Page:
The Non-Dominant Foot
Updated: Apr 18, 2018
Problem: Players tend to use only their dominant foot. Like us adults, we typically brush our teeth with our dominant hand. If we were to practice with our non-dominant hand, then over time, we might develop some serious brushing skills with that hand. The more touches your child has on the ball with his/her non-dominant foot, the more comfortable and under control they will be -- and with more control comes more fun!
Solution: Find some days with nice weather and plan out some quality yard time. Spend the time emphasizing the use of the non-dominant foot.
The more touches your child has on the ball with his/her non-dominant foot, the more comfortable and under control they will be -- and more control comes more fun!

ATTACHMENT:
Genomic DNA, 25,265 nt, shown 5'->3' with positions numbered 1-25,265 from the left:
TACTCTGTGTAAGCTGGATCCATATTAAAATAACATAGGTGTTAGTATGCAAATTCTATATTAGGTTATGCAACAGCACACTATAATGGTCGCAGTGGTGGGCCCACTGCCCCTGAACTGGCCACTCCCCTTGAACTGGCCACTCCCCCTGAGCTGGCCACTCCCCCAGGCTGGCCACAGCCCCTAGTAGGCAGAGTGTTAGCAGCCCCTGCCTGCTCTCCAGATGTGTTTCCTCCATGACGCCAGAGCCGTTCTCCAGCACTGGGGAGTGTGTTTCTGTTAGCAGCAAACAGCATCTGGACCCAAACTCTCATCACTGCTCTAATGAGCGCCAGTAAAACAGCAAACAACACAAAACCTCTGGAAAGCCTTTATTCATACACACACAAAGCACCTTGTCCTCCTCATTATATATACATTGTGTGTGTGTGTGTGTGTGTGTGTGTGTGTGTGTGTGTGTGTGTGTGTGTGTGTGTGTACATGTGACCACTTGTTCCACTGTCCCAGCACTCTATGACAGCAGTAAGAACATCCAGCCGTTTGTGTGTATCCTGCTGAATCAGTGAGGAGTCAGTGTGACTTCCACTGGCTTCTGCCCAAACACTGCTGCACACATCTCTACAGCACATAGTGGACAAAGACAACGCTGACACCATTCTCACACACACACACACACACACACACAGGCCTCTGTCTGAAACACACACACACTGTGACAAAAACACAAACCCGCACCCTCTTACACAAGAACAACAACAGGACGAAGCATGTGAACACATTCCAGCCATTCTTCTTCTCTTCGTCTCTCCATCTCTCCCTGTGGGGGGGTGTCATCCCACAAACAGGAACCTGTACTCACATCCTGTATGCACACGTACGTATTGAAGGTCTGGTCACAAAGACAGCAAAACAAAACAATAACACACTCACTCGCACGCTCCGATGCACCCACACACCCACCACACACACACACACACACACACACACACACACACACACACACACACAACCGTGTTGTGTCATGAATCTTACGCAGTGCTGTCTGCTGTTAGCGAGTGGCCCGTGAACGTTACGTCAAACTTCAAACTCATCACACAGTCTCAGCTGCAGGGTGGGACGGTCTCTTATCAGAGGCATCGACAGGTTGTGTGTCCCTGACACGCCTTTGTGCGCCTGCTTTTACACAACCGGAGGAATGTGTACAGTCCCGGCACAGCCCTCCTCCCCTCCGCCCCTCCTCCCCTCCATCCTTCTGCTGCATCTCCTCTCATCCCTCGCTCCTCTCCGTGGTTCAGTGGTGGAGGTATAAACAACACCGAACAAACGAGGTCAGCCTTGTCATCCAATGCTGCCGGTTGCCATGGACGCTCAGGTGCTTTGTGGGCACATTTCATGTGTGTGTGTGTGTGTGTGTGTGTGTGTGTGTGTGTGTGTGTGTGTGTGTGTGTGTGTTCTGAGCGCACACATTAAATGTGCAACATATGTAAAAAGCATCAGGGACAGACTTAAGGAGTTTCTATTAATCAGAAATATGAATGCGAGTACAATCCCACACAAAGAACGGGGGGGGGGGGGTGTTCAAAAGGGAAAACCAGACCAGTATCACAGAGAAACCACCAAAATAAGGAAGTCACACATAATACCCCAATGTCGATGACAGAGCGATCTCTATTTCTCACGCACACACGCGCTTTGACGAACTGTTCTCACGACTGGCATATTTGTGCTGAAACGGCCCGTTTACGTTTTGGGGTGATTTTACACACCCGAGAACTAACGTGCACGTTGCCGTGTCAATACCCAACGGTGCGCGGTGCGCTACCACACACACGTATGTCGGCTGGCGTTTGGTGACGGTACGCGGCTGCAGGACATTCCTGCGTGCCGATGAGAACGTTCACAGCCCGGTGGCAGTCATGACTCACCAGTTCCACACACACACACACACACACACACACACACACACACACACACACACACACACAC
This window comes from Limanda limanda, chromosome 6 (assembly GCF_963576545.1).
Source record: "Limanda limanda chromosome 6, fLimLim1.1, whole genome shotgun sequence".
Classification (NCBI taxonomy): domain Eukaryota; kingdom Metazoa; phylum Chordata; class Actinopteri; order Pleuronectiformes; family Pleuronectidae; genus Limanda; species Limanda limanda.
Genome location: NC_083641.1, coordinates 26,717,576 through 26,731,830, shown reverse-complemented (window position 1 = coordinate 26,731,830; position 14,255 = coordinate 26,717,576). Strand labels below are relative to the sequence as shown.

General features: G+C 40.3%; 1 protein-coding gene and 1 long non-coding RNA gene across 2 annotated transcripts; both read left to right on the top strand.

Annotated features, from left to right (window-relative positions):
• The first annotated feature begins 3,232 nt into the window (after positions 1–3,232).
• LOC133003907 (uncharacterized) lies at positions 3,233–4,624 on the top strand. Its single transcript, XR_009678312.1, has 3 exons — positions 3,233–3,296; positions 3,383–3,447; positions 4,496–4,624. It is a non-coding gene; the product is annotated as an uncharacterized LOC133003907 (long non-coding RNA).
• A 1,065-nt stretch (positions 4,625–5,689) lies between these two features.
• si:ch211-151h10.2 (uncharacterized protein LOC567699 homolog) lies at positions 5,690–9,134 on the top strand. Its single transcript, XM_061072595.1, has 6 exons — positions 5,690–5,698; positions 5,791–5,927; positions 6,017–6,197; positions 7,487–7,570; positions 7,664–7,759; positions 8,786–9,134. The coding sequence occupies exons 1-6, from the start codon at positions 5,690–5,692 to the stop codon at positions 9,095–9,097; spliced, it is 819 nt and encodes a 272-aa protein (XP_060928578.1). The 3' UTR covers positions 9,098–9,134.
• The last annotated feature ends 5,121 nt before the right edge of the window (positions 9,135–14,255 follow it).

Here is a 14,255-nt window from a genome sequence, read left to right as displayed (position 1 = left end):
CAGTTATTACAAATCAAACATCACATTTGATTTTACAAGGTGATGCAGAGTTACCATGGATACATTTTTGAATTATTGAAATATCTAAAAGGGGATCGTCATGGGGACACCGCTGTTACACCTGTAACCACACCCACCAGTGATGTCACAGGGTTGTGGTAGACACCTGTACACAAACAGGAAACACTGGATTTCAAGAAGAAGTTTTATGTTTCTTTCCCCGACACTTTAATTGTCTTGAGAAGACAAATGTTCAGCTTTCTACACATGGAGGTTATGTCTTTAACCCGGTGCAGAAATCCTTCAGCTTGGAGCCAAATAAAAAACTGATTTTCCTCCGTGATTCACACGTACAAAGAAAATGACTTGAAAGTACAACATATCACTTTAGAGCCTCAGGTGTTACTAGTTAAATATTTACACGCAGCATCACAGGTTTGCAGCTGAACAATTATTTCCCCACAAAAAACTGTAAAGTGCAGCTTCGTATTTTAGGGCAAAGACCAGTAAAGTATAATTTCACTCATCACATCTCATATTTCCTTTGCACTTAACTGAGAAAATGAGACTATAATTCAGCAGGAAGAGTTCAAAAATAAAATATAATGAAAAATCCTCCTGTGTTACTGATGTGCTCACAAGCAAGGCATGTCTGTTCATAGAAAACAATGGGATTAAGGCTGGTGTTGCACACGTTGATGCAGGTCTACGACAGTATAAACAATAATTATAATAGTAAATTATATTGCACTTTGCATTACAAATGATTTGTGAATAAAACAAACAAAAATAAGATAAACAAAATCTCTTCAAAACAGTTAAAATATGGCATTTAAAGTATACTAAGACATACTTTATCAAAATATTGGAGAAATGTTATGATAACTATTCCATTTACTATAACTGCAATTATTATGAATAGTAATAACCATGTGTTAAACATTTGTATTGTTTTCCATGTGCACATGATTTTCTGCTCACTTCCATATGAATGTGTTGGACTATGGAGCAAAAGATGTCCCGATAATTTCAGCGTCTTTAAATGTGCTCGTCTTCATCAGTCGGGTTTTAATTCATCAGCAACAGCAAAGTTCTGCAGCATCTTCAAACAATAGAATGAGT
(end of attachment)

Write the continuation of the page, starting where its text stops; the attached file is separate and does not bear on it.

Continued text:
Make it Fun: Have your player dribble 10-20 yards to a certain point and then make a turn to come back to you. Challenge them to see how fast they can do it with their dominant foot and then challenge them to beat that time with their non-dominant foot. Be encouraging and challenge them regularly to beat that time with their non-dominant foot.
Tyler, his wife Lesley and their three kids Addison, Eli, and Henry reside in Kings Mountain, NC. Tyler is the Executive Director at Kings Mountain Soccer Club, business owner at J. Tyler Deaton Creative Services and works full time with a church planting network called Acts 29. Tyler enjoys soccer and loves seeing young players develop and partnerships strengthen between coaches, parents, and the wider community. You can follow or connect with Tyler on Twitter, Facebook, or Instagram as well as contact him via email at firstname.lastname@example.org.